Photometric alignment and vignetting correction

Upcoming version of Hugin will contain an advanced photometric alignment, which can correct the panorama for exposure, vignetting, white balance and response curve. The combination of geometric and photometric alginment will also enable the creation of HDR panoramas directly in Hugin.

The algorithm can be used in fully automatic mode. It took 7 seconds to estimate vignetting and camera response of the 61 image Venice panorama shown below.

The method is described in this paper. The presentation slides are also available.

Some preliminary results

These results can be compared with previous work by Dan Goldman and Jing-Hung Chen. Compared to their algorithm, the method in Hugin can properly handle white balance differences and is a lot faster, because it does not need to solve for the scene irradiance directly. The implementation in Hugin will also allow the creation of extended and high dynamic range mosaics

Green lake panorama

Goldman and Chen have used this image sequence in their paper. Their results can be directly compared against the images shown here. The images were captured in aperture priority mode. By examining the source images, small white balance differences between adjacent images can be detected, especially at the right border of the panorama.

(a) Aligned Originals
No blending
(b) No correction
Only blending
(c) Vignetting, exposure and white balance correction
No blending
(d) Vignetting, exposure, white balance correction
Blending

Venice panorama

This panorama consists of 61 image, captured by Jeffrey Martin, using a Canon 5D with a manual focus Yashica 300mm lens. The images have been captured in manual mode to ensure constant exposure and white balance.

As seen in (a), this lens suffers from very strong vignetting. When blending the images with enblend (using 20 blending levels, to ensure a blended area), large, unpleasant residuals of the vignetting remain, especially in the sky. After correcting the vignetting (b), a very good result is obtained by just just stacking the images without any seaming. The remaining small defects can the easily be removed by enblend.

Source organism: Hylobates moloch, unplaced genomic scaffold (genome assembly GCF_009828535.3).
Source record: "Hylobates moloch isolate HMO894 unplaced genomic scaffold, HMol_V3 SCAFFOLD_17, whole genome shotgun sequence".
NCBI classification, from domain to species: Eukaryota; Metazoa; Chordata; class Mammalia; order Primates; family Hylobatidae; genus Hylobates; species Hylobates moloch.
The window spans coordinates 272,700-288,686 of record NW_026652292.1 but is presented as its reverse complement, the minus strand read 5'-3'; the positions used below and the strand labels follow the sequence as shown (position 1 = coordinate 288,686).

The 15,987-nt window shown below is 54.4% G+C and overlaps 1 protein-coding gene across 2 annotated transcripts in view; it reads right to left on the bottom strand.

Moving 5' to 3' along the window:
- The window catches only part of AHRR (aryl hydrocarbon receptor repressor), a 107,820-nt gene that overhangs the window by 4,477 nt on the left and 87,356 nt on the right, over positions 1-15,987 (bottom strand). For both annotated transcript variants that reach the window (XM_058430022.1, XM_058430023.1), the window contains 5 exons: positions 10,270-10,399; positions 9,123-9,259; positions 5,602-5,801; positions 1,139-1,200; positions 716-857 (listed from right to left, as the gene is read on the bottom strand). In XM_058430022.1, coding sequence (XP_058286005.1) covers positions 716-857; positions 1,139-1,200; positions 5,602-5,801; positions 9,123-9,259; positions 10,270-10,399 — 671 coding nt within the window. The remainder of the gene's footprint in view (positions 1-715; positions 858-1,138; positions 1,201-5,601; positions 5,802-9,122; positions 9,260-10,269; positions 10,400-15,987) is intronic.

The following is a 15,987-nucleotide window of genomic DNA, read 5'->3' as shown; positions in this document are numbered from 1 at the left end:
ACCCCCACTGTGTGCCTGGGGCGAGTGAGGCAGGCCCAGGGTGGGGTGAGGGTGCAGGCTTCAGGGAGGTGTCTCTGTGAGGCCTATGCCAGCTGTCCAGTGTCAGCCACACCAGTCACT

(a) Aligned Originals
No blending
(b) No correction
Only blending
(c) Vignetting correction
No blending
(d) Vignetting correction
Blending

Metapanorama by gadl

This equirectangular panorama consisting of 60 images has been shot by gadl with a Sony DSC-T5 camera which only provides an automatic exposure mode. Thus the images have been captured with varying exposure and aperture settings (f3.5 and f5.6). The visible seams in the sky are due to moving clouds, and not caused by photometric misregistration. This scene also shows that the proposed method can robustly handle images with some moving objects (clouds) and works on large, equirectangular mosaics.

Gadl has managed to do a very good job with assembling and post-processing the panorama, using only enblend and PTblender. However the new method is much simpler to use.

When comparing the images, please keep in mind that the images below have not been processed for tone curve and color in GIMP or Photoshop, they are the raw results, straight after stitching with Hugin. This example also shows that enblend is quite good in compressing the large dynamic range, since each picture predominatly contains one useful exposure setting. By close inspection of the panorama produced by enblend, one can see that some areas, such as the two other photographers and the tree with the bicycle suffer from strong blending artefacts due to large exposure differences. Enblend 3.0 has been used without the new seam-optimisation (it crashed when it was enabled), and the images have been blended in exactly the same order


(a) Aligned Originals
No blending


(b) No correction
Only blending


(c) Vignetting, exposure and white balance correction
No blending


(d) Vignetting, exposure, white balance correction
Blending

Return to main page.